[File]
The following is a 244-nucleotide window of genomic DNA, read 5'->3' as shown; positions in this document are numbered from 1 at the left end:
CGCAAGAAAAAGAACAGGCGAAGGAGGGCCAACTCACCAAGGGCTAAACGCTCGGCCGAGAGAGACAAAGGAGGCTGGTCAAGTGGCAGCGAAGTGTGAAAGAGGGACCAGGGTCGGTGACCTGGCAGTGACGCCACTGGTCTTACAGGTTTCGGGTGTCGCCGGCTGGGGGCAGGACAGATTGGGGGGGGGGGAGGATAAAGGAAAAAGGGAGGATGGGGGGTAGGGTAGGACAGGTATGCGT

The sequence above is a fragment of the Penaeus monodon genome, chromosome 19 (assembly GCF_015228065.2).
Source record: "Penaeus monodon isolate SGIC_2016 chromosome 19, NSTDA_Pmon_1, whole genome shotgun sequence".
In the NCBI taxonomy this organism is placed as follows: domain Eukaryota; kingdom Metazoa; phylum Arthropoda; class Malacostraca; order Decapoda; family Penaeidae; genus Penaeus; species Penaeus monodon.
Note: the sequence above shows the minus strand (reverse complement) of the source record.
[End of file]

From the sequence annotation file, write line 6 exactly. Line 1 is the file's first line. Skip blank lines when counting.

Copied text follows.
Note: the sequence above shows the minus strand (reverse complement) of the source record.